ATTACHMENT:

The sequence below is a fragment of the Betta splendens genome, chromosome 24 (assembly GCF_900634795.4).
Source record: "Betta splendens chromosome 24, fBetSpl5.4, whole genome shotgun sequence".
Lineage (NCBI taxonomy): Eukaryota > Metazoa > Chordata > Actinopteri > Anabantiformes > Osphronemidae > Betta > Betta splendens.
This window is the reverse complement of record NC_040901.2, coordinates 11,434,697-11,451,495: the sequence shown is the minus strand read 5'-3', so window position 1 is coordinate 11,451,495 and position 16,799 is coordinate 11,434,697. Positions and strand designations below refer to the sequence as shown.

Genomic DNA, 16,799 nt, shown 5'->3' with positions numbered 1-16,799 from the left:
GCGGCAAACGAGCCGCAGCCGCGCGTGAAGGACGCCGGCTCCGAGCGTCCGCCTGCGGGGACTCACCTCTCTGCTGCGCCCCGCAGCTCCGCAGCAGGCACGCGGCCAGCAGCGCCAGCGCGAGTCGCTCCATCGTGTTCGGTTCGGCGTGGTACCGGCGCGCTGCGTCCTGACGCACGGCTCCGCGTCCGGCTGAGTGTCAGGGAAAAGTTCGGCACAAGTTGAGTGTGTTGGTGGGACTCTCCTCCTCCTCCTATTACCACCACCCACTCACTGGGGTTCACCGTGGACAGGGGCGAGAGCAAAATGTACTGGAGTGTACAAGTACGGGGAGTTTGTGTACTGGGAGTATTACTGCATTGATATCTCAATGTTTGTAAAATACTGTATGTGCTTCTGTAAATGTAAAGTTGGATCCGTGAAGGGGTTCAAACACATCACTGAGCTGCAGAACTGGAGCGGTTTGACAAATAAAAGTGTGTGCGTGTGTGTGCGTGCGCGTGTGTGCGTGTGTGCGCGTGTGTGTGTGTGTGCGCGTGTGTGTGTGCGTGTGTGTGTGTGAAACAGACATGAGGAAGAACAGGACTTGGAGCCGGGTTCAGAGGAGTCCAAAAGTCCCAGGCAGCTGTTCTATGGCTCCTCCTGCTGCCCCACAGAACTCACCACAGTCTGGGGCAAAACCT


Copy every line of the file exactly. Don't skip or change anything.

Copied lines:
The sequence below is a fragment of the Betta splendens genome, chromosome 24 (assembly GCF_900634795.4).
Source record: "Betta splendens chromosome 24, fBetSpl5.4, whole genome shotgun sequence".
Lineage (NCBI taxonomy): Eukaryota > Metazoa > Chordata > Actinopteri > Anabantiformes > Osphronemidae > Betta > Betta splendens.
This window is the reverse complement of record NC_040901.2, coordinates 11,434,697-11,451,495: the sequence shown is the minus strand read 5'-3', so window position 1 is coordinate 11,451,495 and position 16,799 is coordinate 11,434,697. Positions and strand designations below refer to the sequence as shown.

Genomic DNA, 16,799 nt, shown 5'->3' with positions numbered 1-16,799 from the left:
GCGGCAAACGAGCCGCAGCCGCGCGTGAAGGACGCCGGCTCCGAGCGTCCGCCTGCGGGGACTCACCTCTCTGCTGCGCCCCGCAGCTCCGCAGCAGGCACGCGGCCAGCAGCGCCAGCGCGAGTCGCTCCATCGTGTTCGGTTCGGCGTGGTACCGGCGCGCTGCGTCCTGACGCACGGCTCCGCGTCCGGCTGAGTGTCAGGGAAAAGTTCGGCACAAGTTGAGTGTGTTGGTGGGACTCTCCTCCTCCTCCTATTACCACCACCCACTCACTGGGGTTCACCGTGGACAGGGGCGAGAGCAAAATGTACTGGAGTGTACAAGTACGGGGAGTTTGTGTACTGGGAGTATTACTGCATTGATATCTCAATGTTTGTAAAATACTGTATGTGCTTCTGTAAATGTAAAGTTGGATCCGTGAAGGGGTTCAAACACATCACTGAGCTGCAGAACTGGAGCGGTTTGACAAATAAAAGTGTGTGCGTGTGTGTGCGTGCGCGTGTGTGCGTGTGTGCGCGTGTGTGTGTGTGTGCGCGTGTGTGTGTGCGTGTGTGTGTGTGAAACAGACATGAGGAAGAACAGGACTTGGAGCCGGGTTCAGAGGAGTCCAAAAGTCCCAGGCAGCTGTTCTATGGCTCCTCCTGCTGCCCCACAGAACTCACCACAGTCTGGGGCAAAACCT